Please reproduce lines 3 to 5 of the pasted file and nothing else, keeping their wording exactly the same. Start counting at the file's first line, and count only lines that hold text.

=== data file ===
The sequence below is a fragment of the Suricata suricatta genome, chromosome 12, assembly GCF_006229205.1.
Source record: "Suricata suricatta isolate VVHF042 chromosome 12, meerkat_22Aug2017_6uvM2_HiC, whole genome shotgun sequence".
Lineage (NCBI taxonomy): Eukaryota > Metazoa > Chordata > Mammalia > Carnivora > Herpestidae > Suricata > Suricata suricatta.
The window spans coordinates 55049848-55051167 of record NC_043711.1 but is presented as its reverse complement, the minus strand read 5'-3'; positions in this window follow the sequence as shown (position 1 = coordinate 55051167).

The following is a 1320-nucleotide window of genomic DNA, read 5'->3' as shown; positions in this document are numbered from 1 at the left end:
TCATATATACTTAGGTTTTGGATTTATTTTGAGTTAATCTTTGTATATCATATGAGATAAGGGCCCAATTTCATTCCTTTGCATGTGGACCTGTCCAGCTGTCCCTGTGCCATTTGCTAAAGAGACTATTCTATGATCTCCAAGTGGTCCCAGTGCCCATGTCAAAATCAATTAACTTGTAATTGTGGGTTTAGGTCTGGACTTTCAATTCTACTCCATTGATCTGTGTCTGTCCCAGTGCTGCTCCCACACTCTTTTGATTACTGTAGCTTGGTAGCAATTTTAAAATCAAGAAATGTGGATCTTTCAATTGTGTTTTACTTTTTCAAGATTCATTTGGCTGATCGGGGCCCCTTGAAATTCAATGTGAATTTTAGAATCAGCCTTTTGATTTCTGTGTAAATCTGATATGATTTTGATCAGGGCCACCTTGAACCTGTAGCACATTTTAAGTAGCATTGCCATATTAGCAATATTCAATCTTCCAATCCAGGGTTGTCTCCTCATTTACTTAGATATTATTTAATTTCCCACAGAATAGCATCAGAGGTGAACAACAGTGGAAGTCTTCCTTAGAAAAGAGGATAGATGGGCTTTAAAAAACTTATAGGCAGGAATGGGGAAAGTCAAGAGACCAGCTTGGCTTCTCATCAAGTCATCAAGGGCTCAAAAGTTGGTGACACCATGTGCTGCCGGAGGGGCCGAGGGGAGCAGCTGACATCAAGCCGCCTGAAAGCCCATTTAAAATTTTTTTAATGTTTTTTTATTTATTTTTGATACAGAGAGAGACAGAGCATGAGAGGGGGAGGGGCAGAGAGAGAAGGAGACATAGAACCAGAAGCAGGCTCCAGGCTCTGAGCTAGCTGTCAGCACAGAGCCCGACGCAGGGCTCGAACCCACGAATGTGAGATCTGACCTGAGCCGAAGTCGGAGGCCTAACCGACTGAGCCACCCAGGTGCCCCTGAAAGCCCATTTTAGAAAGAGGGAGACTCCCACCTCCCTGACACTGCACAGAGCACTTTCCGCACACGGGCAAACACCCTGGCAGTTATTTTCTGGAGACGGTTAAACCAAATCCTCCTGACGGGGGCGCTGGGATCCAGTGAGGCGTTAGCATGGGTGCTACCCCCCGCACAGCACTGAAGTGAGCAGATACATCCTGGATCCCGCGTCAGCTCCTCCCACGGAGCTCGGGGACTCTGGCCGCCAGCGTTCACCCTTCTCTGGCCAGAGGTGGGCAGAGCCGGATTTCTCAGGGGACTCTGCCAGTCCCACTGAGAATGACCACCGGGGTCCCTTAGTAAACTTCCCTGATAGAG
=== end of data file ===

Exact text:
Lineage (NCBI taxonomy): Eukaryota > Metazoa > Chordata > Mammalia > Carnivora > Herpestidae > Suricata > Suricata suricatta.
The window spans coordinates 55049848-55051167 of record NC_043711.1 but is presented as its reverse complement, the minus strand read 5'-3'; positions in this window follow the sequence as shown (position 1 = coordinate 55051167).

The following is a 1320-nucleotide window of genomic DNA, read 5'->3' as shown; positions in this document are numbered from 1 at the left end: